Every now and then, I find something that lifts my spirits. But every Thursday and Friday, like clockwork, my mood begins to plummet.

So, that being said — since I recognize it and know it — I can actually work with that. Just don’t pay any attention to the unhappiness that nags at me.  Just don’t jump to conclusions about how feeling bad at the end of the week translates into having a terrible life. I don’t have a terrible life. I have a pretty excellent life, in fact. And I can’t let the surface feeling I get — the tarnish on the normally shiny surface of my life — dim my view of everything around me.

Grab a rag and shine it up. Realize there’s more to the story than how I’m feeling at this very moment. Do what I can, when I can. And live my life.

Onward.

Picking up the pieces on my own weekend “island”

desert island with two palm trees surrounded by seaI’ve got a long weekend ahead of me. What shall I do with myself? Three days off, with no appointments, no obligations, no requirements… what a luxury this is.

It’s almost like going to my own desert island. My spouse wants to take it easy, too. They’ve been doing a lot, lately, with events every weekend, and some additional events in between. They lead community gatherings — drum circles, song circles, gatherings where people share meals and life lessons — and it’s a lot of work. I used to attend a lot of them, myself. But it got to be too much. I already have a full-time job and a handful of side projects that keep me more than busy.

I prefer it that way, actually. Keeping busy, keeping engaged, making things, coming up with new ideas… that’s what keeps me young. Feeling young, looking young, living young. It’s a challenge, at times, because fatigue gets me down, that whole brain fog thing sets in, I get angry and agitated, and everything feels like it’s melting around me… falling to pieces. Just falling away. And at those times I sometimes just don’t care about anything. Just don’t. Can’t be bothered.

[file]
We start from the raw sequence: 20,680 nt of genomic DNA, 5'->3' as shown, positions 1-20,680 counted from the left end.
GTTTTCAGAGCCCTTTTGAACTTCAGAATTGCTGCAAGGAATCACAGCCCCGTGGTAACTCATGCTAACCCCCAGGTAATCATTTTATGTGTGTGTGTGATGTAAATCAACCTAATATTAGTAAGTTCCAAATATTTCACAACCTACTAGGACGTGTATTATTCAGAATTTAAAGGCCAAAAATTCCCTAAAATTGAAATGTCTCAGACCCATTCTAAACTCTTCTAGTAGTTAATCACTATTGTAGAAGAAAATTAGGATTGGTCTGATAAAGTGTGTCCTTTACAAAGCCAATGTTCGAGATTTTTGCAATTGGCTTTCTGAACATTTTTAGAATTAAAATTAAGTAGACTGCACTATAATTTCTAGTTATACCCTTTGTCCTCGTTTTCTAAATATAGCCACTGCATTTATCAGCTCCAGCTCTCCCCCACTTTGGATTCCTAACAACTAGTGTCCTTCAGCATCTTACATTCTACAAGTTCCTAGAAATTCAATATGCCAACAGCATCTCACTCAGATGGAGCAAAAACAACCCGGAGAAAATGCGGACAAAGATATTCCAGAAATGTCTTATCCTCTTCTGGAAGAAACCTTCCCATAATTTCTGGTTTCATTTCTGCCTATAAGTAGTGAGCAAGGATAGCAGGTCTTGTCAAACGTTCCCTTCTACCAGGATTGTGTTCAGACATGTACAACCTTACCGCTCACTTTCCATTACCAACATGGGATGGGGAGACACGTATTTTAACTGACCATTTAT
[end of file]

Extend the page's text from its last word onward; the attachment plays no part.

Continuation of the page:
I’m at the point now, where I’m fine with not being busy. I look back on how things have been in my life for the past however many decades — okay, let’s call it 34 years, since that’s how long I’ve been majority age and in control of my own life — all the time I’ve spent on my projects, doing and doing and doing some more… making things, exploring… all that…

What’s it been for?

What have I accomplished? What have I truly gotten done? I do all this work, and then what comes of it? Clearly, I’m not rich and famous. I’m doing okay with a house (mortgage) and a fairly reliable late model car (and car payment), but I have no financial safety net, I’m not entirely secure about my future, and I just feel like crap so much of the time.

Not that feeling like crap matters… It can’t matter, because then I’d never get anything done. If I only did the things I felt like doing, I’d be homeless. Being in pain, being tired, being confused, being overwhelmed… that’s the price I pay for what I have, and if I let it get to me and give in to it, then everything falls apart. Part of me wishes I could fall back on my diminished state as a reason not to move forward. To file for disability (not that I’d get it, because I obviously am capable of working). I’d love to just check out for a while. Decide what else I want to do…